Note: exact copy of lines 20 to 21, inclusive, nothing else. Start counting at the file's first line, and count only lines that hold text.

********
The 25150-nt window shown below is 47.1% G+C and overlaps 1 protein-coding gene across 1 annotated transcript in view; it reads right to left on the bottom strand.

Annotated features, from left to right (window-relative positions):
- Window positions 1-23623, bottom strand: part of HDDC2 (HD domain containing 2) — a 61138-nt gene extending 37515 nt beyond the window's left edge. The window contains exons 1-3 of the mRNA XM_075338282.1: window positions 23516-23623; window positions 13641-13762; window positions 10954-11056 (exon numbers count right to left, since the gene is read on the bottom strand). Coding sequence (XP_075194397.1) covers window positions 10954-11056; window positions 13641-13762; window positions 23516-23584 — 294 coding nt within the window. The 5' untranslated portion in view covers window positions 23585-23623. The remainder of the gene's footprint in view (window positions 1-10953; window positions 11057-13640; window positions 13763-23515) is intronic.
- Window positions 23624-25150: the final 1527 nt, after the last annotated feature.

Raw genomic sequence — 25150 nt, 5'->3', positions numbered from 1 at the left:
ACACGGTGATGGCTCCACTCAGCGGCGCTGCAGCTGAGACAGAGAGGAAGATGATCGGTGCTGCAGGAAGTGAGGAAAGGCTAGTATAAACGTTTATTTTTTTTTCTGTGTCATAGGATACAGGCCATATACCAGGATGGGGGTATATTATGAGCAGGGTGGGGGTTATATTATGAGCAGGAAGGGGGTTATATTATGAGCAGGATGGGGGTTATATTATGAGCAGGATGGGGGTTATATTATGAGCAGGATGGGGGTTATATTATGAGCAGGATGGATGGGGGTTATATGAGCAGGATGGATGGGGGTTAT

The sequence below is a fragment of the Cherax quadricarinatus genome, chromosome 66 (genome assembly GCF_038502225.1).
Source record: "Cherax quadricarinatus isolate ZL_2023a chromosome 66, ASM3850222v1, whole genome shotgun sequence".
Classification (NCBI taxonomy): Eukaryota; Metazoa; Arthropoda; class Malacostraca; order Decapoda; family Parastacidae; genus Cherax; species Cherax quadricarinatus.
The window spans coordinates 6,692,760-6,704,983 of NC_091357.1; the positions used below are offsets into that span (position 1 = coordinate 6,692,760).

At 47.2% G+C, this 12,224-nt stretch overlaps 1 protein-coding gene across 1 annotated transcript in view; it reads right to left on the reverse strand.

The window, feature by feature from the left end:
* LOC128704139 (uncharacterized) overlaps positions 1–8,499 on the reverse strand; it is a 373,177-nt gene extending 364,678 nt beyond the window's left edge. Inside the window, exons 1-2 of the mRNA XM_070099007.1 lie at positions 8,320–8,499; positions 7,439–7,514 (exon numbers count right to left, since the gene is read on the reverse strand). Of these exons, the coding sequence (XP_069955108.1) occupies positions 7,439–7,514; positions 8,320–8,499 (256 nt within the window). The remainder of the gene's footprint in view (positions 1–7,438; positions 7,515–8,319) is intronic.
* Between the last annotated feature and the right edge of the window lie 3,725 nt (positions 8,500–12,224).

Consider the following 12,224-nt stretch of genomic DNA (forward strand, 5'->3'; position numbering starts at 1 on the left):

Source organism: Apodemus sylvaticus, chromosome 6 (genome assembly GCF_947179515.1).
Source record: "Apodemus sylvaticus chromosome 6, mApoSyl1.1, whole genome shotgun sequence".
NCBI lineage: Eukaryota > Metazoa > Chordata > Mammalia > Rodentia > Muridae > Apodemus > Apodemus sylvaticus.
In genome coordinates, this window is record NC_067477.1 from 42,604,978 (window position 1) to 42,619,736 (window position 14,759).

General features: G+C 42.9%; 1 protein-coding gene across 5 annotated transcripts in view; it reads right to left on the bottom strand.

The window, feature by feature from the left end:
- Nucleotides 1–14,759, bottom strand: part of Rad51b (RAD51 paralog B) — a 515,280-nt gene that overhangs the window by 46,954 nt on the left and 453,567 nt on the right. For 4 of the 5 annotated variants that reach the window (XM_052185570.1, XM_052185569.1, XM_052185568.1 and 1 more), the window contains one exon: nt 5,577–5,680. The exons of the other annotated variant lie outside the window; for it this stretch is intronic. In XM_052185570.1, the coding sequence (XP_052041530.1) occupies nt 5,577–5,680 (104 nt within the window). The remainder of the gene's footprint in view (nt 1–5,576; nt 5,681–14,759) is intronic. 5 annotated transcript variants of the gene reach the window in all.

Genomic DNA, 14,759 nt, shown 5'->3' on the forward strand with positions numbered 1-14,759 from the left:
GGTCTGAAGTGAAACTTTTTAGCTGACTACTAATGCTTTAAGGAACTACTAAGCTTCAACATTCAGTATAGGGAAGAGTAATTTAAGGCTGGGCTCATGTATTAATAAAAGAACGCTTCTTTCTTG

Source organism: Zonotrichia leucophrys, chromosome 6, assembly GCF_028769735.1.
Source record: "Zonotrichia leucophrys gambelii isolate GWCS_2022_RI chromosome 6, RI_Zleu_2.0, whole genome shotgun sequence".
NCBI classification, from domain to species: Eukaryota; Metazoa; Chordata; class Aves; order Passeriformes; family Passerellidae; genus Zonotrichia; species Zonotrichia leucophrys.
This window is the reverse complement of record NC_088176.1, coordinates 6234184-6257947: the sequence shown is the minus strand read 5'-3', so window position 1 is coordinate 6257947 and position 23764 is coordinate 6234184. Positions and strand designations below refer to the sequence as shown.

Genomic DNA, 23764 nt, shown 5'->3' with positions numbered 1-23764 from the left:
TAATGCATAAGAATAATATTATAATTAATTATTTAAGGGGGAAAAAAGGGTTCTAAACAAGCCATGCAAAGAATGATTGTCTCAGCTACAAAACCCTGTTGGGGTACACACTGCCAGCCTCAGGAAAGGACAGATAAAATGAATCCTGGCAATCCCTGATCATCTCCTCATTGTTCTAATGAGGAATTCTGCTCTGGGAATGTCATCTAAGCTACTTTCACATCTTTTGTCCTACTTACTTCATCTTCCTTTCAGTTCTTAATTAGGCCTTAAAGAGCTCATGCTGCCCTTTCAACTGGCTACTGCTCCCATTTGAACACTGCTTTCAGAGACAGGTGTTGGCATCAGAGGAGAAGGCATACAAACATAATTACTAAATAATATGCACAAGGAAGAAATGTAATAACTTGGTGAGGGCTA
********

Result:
General features: G+C 42.9%; 1 protein-coding gene across 5 annotated transcripts in view; it reads right to left on the bottom strand.

The window, feature by feature from the left end: